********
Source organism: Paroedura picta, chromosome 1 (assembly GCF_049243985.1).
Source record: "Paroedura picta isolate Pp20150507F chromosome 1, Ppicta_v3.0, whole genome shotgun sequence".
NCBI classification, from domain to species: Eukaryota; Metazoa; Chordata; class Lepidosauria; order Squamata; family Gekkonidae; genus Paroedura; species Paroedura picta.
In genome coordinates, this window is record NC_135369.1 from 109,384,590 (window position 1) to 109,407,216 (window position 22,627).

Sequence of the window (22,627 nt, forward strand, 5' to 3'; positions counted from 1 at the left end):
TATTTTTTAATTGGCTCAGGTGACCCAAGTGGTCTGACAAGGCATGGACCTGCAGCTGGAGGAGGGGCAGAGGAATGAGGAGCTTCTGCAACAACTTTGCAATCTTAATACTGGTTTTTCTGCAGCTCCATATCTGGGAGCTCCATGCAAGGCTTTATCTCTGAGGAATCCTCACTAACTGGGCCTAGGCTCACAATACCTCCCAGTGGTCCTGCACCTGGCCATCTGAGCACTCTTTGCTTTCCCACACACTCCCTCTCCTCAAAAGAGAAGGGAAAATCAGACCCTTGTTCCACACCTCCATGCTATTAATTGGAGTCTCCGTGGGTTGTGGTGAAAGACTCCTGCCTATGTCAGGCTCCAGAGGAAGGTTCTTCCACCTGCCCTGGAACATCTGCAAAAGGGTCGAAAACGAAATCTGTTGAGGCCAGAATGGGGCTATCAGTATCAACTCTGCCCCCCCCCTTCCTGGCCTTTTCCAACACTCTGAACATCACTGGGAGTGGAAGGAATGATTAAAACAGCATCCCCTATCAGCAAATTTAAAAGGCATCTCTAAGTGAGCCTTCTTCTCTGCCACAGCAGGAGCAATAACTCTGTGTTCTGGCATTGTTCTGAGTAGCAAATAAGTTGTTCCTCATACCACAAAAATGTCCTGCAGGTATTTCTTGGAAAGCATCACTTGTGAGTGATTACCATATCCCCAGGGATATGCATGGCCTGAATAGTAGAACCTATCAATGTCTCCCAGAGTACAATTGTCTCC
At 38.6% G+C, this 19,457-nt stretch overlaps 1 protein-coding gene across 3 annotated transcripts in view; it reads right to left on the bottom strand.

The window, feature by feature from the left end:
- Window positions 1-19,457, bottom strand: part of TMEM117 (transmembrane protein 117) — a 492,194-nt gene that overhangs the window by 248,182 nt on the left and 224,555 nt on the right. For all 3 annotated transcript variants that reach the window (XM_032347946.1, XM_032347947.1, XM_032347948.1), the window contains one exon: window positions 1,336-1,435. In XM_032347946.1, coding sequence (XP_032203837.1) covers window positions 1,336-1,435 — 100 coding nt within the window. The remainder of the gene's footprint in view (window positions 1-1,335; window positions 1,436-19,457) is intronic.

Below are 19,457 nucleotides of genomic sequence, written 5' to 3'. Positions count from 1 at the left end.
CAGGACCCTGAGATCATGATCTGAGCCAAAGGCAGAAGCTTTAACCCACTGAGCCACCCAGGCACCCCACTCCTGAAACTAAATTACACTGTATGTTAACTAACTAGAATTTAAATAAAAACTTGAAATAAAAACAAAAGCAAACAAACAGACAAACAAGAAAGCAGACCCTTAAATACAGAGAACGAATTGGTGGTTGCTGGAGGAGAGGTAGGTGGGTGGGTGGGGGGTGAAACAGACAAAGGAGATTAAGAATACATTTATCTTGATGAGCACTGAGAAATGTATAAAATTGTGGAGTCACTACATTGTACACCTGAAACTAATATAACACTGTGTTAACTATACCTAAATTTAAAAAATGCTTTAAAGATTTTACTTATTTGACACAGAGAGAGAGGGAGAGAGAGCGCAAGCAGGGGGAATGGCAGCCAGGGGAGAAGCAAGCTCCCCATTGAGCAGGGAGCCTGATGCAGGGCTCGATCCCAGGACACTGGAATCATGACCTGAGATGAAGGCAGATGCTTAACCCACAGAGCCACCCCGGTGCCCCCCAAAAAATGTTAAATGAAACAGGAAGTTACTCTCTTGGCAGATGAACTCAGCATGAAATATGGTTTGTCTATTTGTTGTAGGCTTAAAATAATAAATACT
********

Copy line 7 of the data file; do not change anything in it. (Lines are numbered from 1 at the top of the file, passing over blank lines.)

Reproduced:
At 38.6% G+C, this 19,457-nt stretch overlaps 1 protein-coding gene across 3 annotated transcripts in view; it reads right to left on the bottom strand.